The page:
Los Angeles City council members on Wednesday introduced legislation to build a statue honoring the late Supreme Court Justice Ruth Bader Ginsburg.

“Justice Ginsburg was a trailblazer whose life meant a fairer country for us all. She was the heroine in our Nation’s story and we are forever indebted for her example and service,” Councilwoman Monica Rodriguez said in a statement. “This statue is a beautiful celebration of Justice Ginsburg’s life and legacy — let her fight fuel our fight for justice for all.”

Hundreds have gathered across the country to mourn and honor the women’s rights champion since her death at age 87 on Friday of metastatic pancreatic cancer. People have come together outside the Supreme Court, singing in a candlelight vigil and weeping together.

Ginsburg became the court’s second female justice when she was appointed by President Bill Clinton in 1993. But even before her historic appointment, Ginsburg won landmark gender discrimination cases during her time as a lawyer.

Affectionately called the Notorious RBG, Ginsburg is widely admired by women of all ages for her defense of women’s rights and minorities.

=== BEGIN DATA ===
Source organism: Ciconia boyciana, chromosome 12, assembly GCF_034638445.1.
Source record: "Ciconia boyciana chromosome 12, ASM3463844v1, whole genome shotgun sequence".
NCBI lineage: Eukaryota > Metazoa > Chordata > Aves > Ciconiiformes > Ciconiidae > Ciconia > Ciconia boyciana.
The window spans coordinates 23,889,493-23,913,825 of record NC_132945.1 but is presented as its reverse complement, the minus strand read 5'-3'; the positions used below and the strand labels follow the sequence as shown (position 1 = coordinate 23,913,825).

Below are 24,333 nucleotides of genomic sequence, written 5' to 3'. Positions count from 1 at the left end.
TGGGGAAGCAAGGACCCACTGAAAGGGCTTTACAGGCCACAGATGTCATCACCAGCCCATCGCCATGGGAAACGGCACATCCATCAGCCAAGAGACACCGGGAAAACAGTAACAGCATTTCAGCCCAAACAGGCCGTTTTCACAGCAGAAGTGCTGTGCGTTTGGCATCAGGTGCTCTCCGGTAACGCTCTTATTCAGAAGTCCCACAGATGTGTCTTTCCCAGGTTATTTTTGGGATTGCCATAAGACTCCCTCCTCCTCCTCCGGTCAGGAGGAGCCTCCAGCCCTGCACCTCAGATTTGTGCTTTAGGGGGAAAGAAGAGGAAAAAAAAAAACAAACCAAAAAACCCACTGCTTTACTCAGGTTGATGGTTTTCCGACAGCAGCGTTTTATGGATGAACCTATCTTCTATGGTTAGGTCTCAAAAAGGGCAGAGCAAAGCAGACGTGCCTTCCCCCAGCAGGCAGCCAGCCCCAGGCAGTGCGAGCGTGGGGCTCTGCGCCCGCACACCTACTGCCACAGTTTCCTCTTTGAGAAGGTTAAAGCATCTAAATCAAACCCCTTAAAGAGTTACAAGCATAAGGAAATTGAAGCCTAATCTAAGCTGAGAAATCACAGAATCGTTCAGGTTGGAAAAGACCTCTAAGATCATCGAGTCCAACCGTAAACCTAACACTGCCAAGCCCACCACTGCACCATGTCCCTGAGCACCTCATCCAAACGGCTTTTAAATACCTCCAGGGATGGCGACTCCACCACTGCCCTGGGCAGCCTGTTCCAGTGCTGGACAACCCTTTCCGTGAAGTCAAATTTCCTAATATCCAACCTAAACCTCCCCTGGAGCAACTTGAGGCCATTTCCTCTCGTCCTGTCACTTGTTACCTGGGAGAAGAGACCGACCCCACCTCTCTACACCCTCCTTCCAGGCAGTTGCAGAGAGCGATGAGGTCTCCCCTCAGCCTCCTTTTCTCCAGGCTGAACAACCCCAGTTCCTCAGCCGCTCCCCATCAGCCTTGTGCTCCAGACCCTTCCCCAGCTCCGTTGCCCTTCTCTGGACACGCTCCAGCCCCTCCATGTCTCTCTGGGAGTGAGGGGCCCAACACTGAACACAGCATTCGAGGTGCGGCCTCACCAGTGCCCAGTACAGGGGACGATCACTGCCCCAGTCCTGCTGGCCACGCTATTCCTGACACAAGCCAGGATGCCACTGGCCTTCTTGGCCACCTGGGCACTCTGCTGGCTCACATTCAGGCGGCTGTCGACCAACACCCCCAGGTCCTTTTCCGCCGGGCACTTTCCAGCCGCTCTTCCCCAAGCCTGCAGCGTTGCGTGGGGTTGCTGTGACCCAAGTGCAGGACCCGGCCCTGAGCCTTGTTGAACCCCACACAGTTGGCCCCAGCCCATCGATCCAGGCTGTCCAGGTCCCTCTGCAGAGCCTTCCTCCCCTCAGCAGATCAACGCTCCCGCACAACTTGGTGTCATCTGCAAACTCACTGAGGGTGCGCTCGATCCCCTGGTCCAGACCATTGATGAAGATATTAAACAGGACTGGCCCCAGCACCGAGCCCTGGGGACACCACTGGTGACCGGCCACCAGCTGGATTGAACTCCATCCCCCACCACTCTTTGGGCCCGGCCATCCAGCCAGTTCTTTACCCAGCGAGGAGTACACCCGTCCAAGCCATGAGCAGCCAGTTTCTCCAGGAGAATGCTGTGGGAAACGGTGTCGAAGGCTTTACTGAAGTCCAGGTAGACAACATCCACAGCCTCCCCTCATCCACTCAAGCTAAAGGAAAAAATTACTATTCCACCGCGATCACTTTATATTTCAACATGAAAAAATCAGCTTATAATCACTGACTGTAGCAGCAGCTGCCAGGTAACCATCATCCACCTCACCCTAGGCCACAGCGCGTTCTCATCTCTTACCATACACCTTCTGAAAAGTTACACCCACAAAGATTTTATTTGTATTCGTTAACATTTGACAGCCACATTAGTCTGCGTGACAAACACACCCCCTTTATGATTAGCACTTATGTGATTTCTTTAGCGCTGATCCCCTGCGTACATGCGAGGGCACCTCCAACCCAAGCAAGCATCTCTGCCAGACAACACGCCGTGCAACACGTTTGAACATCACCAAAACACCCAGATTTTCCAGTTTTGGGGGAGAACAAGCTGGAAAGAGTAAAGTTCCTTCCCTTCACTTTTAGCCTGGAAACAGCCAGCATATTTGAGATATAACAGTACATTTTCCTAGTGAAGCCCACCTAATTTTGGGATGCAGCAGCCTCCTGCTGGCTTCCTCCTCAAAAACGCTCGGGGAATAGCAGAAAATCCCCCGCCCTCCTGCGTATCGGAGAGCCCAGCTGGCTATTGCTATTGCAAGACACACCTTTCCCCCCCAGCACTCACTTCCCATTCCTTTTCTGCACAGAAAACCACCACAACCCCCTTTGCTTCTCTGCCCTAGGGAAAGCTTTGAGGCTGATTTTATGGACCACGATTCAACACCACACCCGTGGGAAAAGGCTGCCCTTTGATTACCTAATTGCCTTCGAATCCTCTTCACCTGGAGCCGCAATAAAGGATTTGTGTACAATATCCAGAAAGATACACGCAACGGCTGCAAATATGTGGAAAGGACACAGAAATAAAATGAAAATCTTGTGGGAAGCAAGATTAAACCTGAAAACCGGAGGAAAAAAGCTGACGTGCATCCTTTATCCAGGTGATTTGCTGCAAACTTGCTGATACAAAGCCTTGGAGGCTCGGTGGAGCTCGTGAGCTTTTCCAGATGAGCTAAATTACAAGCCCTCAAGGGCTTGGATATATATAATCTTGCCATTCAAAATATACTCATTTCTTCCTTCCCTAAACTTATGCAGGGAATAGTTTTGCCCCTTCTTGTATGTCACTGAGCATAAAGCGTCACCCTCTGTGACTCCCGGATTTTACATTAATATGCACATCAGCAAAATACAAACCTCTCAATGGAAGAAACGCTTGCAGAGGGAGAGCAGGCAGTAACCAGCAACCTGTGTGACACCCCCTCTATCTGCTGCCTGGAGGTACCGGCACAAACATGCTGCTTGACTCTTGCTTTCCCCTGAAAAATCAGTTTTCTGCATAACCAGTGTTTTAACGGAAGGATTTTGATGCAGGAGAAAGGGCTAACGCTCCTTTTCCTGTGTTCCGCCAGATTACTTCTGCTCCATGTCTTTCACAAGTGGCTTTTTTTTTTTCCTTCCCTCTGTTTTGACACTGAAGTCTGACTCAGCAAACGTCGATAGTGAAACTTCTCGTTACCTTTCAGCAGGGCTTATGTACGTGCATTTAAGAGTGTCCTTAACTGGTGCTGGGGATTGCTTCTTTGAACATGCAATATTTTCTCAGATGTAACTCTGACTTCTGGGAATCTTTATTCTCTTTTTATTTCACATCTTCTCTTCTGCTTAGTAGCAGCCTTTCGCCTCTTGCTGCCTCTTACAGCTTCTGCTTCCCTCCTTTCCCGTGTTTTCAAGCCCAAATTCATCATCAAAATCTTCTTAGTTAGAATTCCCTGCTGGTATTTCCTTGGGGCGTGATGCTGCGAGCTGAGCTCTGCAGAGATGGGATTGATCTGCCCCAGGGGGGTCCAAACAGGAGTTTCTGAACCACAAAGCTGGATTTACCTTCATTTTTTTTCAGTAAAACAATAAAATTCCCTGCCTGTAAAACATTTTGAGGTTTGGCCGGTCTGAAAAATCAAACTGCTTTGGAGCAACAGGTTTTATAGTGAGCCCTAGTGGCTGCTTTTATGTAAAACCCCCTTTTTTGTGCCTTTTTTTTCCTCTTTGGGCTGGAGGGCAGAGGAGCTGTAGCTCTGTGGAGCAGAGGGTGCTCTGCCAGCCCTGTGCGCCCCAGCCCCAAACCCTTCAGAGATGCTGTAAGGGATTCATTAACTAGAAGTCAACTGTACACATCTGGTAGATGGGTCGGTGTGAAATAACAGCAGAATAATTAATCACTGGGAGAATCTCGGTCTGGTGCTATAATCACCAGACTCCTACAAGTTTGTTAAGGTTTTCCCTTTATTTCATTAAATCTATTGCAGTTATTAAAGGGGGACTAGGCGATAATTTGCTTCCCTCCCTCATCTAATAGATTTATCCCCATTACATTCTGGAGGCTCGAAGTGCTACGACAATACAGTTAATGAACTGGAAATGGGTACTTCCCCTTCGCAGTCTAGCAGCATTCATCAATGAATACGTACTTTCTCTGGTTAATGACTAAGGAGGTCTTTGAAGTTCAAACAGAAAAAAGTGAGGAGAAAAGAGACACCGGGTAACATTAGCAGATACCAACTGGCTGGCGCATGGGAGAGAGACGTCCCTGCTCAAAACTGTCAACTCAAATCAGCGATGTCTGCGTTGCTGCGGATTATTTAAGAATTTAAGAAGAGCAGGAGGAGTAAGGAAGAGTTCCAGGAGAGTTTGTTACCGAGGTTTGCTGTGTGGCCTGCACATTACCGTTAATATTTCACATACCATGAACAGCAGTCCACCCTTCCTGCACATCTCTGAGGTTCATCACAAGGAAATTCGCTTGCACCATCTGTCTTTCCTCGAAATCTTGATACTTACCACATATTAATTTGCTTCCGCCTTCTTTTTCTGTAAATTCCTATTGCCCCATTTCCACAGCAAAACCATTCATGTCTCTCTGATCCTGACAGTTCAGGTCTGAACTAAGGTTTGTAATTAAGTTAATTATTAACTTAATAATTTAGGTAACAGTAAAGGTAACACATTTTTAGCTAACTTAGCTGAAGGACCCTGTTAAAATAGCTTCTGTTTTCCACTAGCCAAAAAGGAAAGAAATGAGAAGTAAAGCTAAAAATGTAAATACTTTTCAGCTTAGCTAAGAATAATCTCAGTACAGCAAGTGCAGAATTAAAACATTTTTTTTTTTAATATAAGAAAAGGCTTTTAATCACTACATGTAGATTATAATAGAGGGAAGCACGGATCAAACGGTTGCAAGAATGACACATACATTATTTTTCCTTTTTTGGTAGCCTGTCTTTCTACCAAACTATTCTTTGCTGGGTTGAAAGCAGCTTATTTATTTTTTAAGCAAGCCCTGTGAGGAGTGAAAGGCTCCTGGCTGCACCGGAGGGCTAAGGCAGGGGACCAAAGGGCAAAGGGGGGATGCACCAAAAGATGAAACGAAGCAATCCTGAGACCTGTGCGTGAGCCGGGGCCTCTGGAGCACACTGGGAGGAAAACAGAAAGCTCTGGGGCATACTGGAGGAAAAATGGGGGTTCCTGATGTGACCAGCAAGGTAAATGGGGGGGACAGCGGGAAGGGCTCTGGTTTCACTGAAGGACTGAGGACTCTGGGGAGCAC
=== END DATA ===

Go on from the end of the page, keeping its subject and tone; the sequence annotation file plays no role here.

Council President Nury Martinez, Council Members David Ryu and Monica Rodriguez introduced the motion to build a statue honoring the court’s liberal icon in Los Angeles. It seeks funding and location options for the statue from the city’s Department of Cultural Affairs.

“She was determined, fearless, resilient and a fierce advocate for women’s rights and civil rights. It’s impossible to overstate the incredible impact she had on women across the nation,” City Council President Nury Martinez said in a statement. “A City of Los Angeles statue honoring her would be a lasting tribute to a woman whose life-changing work will outlive us all.”


By Kelley Wheeler

Kelley Wheeler is a Metro reporter covering political issues and general assignments. A second-generation journalist, worked with all major news outlet, she holds a vast expeirience. Kelley is a graduate of USC with degrees in journalism and English literature. She is a recipient of Yale’s Poynter Fellowship in Journalism.

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